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University reform in Argentina

The Argentine university reform of 1918 was a general modernisation of the universities, especially tending towards democratisation, brought about by student activism. The events started in Cordoba and spread to the rest of Argentina, and then through much of South America.


Ever since the Jesuits founded the first university in Argentina in the 17th century, education was managed by the clergy and conservative upper-class citizens. The universities' authorities were selected by them, and professors were appointed for life. Professors also decided on the subjects to be taught, usually following the preferences of the Church and suppressed modern ideas such as Darwin's theory of evolution.

By the end of the 19th century many changes were taking place in Argentina. With the arrival of European immigrants in large waves, new ideas arrived with them which were opposed to the old oligarchic conservatism. The 1912 Saenz Pena Law of the secret vote brought the less conservative Hipolito Yrigoyen to the presidency in 1916.

It was in 1918 that the students of the Universidad de Cordoba, probably the most conservative in Argentina at the time, demanded a revision of the university's statutes to modernise and democratise them. They succeeded in creating student centres, but their demands were ignored.


The demands of the students can be summarized in four main topics:

University autonomy: the right for the university to choose its own government, professors and studies without the intervention of the government or any other organism.

Co-government: the equality of all parties in the university to participate in the election of the above.

Scientific modernisation: a review of the contents of curricula, to include modern scientific knowledge to the study material.

No tuition: the right for every student to acquire university education at a state university without any cost.


The conflict started with a lateral problem, the cancellation of the patients beds at the Hospital de Clinicas university hospital in late 1917.

On March 31 1918, when classes should have been restarted, the students organised another strike, with demonstrations, that finally forced the national government to intervene the university.

Jose Matienzo was named intervenor of the university, and he confirmed most of the irregularities described by the students. He declared vacant the positions of Rector of the university and Deans of the faculties, and commanded the democratisation of the university's statutes. But the students were not to be part of this process, since the conservative Antonio Nores was voted Rector of the University, against the wishes of the students.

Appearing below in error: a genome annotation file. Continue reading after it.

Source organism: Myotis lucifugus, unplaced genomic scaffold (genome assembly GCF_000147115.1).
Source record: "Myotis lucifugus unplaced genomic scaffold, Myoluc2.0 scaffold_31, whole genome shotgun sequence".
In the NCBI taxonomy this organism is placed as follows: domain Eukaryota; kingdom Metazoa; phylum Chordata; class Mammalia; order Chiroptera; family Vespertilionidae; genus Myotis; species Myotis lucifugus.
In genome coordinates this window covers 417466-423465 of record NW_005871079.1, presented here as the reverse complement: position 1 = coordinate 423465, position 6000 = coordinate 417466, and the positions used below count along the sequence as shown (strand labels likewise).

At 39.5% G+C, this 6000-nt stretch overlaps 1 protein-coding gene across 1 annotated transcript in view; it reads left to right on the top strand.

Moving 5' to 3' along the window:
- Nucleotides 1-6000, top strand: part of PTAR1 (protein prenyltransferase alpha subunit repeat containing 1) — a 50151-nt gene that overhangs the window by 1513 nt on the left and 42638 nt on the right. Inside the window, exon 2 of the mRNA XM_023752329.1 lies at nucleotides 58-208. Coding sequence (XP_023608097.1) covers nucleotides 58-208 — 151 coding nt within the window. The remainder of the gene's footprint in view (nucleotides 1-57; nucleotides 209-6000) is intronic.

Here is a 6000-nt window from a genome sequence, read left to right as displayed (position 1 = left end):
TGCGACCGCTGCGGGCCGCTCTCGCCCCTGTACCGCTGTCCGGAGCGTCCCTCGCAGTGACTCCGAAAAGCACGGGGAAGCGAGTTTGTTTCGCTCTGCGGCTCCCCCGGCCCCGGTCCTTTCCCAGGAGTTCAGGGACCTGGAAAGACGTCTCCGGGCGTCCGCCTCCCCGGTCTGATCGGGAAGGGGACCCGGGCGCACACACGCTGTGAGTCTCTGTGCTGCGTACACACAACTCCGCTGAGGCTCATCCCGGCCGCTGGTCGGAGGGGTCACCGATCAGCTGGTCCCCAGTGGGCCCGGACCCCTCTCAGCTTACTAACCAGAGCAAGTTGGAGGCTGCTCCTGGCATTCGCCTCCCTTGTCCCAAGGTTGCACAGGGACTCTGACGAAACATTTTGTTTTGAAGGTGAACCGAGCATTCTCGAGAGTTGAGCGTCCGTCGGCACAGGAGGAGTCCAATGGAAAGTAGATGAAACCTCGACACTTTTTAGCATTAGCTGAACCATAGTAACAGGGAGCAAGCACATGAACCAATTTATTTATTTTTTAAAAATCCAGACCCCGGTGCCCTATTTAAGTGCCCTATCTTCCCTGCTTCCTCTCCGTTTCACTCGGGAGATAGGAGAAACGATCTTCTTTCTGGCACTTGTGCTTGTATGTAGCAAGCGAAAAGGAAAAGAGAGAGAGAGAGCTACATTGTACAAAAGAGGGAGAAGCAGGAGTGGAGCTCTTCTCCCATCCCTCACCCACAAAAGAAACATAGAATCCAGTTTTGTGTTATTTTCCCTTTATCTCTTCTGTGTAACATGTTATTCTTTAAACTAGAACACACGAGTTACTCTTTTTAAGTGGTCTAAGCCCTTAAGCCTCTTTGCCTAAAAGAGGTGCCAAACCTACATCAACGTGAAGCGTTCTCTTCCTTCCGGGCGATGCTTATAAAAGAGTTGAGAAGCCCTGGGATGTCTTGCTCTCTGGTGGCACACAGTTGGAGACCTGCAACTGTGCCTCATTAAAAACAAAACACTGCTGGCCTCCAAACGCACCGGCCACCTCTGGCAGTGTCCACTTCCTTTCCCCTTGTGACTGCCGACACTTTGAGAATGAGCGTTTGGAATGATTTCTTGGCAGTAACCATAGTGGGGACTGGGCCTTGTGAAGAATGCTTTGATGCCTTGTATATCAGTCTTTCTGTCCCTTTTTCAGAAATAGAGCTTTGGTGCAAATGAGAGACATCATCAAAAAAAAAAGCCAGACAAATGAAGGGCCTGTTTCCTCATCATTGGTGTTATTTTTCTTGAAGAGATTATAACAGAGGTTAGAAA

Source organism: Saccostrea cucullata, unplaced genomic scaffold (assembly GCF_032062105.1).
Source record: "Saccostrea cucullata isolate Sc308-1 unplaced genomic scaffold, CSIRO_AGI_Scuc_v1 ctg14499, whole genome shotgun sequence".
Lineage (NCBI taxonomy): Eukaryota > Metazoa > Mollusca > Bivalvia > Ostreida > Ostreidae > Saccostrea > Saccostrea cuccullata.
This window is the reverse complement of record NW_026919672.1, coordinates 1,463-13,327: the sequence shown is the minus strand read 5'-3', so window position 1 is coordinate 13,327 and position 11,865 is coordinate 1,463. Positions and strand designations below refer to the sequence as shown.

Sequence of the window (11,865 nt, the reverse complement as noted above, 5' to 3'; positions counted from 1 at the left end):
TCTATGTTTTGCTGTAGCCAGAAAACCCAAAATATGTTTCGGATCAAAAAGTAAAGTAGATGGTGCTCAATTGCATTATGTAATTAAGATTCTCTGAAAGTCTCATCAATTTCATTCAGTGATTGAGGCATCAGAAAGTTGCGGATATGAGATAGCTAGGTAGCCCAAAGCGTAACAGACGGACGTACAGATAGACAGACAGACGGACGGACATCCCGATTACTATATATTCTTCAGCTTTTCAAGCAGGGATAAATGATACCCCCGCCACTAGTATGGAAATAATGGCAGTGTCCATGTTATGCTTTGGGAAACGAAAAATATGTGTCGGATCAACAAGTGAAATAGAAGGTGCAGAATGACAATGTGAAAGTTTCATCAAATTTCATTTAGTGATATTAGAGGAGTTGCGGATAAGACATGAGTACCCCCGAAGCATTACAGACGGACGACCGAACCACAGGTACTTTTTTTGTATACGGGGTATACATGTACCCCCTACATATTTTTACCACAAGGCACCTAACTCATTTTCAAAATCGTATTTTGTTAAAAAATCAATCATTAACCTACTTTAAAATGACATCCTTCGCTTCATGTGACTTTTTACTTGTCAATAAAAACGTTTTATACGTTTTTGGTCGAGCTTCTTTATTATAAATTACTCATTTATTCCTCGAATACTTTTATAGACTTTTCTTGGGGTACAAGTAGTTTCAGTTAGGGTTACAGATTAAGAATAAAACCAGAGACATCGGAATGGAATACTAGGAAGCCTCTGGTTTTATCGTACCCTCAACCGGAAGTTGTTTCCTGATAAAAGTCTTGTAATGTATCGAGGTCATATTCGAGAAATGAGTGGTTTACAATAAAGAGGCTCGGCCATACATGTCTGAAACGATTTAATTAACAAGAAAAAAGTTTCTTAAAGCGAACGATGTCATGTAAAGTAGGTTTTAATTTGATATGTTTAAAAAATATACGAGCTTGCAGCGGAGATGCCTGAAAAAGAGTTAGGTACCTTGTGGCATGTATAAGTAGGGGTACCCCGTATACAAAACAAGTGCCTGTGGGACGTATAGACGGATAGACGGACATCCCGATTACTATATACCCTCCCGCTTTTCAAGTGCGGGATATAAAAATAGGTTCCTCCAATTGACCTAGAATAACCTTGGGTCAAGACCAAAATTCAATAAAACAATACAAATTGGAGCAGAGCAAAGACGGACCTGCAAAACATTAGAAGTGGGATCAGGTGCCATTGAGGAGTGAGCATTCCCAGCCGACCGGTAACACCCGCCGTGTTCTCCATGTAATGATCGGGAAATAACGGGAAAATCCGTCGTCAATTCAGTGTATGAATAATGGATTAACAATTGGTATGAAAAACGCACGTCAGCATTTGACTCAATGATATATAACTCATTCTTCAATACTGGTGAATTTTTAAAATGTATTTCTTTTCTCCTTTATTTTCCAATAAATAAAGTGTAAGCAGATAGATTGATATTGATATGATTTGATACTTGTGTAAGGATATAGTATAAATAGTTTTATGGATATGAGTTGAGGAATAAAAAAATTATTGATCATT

The students occupied the faculties' premises, so classes could not be restarted regularly. They resisted the police and were finally driven out by force by the national army. This produced a general uneasiness of the public throughout the country, which forced President Yrigoyen to appoint his Minister of Justice and Public Education, Jose S. Salinas, as a new intervenor of the university. The decree of the university reform was redacted on October 12 1918.


The success of the students' demands in Cordoba soon spread to other important universities such as the Universidad de Buenos Aires and the Universidad Nacional de La Plata, from which it extended to other Latin American countries: first to Peru, then Chile and Cuba, Colombia, Guatemala and Uruguay. In the 1930s, a second Latin American wave of university reforms shook Brazil, Paraguay, Bolivia, Ecuador, Venezuela and Mexico.

Since University Reform, student organisations have maintained close links with workers' organisations and labor unions, frequently joining them in demonstrations and protests. Another consequence has been the politicizing of the student centres for the elections inside the universities, with which they are usually connected, identified with, and supported by national political parties.

See also

Federacion Universitaria Argentina



Patagonia rebelde

External links

History of Education: Cordoba's University Reform of 1918 (English)

Cordoba Manifestum (Spanish)

La Reforma Universitaria de 1918 (Spanish)

History and consequences of the University Reform (Spanish)

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This article is licensed under the GNU Free Documentation License. It uses material from the Wikipedia article University reform in Argentina

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